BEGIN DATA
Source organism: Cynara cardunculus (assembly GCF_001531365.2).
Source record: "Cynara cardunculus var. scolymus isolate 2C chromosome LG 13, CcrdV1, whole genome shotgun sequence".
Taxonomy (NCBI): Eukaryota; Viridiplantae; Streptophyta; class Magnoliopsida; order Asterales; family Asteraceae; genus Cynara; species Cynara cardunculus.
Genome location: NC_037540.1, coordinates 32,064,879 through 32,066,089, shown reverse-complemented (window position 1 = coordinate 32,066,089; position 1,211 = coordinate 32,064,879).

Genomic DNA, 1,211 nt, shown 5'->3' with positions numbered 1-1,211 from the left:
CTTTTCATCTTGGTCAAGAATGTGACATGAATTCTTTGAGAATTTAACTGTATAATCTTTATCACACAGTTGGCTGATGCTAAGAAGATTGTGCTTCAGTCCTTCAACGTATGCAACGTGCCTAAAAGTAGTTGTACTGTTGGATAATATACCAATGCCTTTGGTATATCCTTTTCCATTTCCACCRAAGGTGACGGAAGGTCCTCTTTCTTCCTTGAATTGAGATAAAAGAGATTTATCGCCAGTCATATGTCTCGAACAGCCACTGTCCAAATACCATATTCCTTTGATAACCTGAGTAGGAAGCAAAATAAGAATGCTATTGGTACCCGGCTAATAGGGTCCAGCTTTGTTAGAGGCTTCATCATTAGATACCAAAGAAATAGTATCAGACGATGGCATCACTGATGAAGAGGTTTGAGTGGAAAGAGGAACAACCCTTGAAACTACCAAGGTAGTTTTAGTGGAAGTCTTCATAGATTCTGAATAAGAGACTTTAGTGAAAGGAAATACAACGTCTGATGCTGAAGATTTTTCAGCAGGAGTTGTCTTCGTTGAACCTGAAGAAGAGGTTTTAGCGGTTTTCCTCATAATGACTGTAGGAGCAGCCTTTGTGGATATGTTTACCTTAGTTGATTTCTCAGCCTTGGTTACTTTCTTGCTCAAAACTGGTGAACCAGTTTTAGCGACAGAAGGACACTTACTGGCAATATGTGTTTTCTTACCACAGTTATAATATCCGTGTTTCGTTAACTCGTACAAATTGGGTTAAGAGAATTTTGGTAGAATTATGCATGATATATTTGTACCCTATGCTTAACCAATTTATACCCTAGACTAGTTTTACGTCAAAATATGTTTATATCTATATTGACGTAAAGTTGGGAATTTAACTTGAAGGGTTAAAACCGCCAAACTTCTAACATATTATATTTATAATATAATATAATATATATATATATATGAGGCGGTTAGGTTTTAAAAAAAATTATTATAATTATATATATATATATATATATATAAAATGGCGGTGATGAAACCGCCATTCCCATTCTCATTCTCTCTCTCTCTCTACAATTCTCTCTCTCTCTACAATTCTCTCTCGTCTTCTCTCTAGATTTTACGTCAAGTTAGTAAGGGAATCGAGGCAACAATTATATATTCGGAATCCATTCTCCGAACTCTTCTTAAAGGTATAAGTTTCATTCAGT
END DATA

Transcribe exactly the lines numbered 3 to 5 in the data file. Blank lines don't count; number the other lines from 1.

Taxonomy (NCBI): Eukaryota; Viridiplantae; Streptophyta; class Magnoliopsida; order Asterales; family Asteraceae; genus Cynara; species Cynara cardunculus.
Genome location: NC_037540.1, coordinates 32,064,879 through 32,066,089, shown reverse-complemented (window position 1 = coordinate 32,066,089; position 1,211 = coordinate 32,064,879).

Genomic DNA, 1,211 nt, shown 5'->3' with positions numbered 1-1,211 from the left: